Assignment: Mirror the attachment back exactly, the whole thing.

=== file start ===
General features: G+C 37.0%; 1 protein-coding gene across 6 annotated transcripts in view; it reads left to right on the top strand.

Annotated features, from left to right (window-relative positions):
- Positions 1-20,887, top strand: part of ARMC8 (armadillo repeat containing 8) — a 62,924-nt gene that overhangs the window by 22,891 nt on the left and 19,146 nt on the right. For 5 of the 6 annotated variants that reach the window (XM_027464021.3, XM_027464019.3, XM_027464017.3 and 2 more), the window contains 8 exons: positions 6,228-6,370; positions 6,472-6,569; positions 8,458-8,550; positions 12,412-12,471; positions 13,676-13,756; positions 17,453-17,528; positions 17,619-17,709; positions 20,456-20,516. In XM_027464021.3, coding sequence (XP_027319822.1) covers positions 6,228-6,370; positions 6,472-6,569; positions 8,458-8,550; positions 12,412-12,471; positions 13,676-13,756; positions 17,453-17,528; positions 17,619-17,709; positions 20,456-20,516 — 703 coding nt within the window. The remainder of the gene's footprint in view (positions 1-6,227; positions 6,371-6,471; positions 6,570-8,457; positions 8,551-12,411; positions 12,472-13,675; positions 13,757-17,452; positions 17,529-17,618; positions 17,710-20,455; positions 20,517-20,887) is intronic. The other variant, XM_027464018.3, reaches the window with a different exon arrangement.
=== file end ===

General features: G+C 37.0%; 1 protein-coding gene across 6 annotated transcripts in view; it reads left to right on the top strand.

Annotated features, from left to right (window-relative positions):
- Positions 1-20,887, top strand: part of ARMC8 (armadillo repeat containing 8) — a 62,924-nt gene that overhangs the window by 22,891 nt on the left and 19,146 nt on the right. For 5 of the 6 annotated variants that reach the window (XM_027464021.3, XM_027464019.3, XM_027464017.3 and 2 more), the window contains 8 exons: positions 6,228-6,370; positions 6,472-6,569; positions 8,458-8,550; positions 12,412-12,471; positions 13,676-13,756; positions 17,453-17,528; positions 17,619-17,709; positions 20,456-20,516. In XM_027464021.3, coding sequence (XP_027319822.1) covers positions 6,228-6,370; positions 6,472-6,569; positions 8,458-8,550; positions 12,412-12,471; positions 13,676-13,756; positions 17,453-17,528; positions 17,619-17,709; positions 20,456-20,516 — 703 coding nt within the window. The remainder of the gene's footprint in view (positions 1-6,227; positions 6,371-6,471; positions 6,570-8,457; positions 8,551-12,411; positions 12,472-13,675; positions 13,757-17,452; positions 17,529-17,618; positions 17,710-20,455; positions 20,517-20,887) is intronic. The other variant, XM_027464018.3, reaches the window with a different exon arrangement.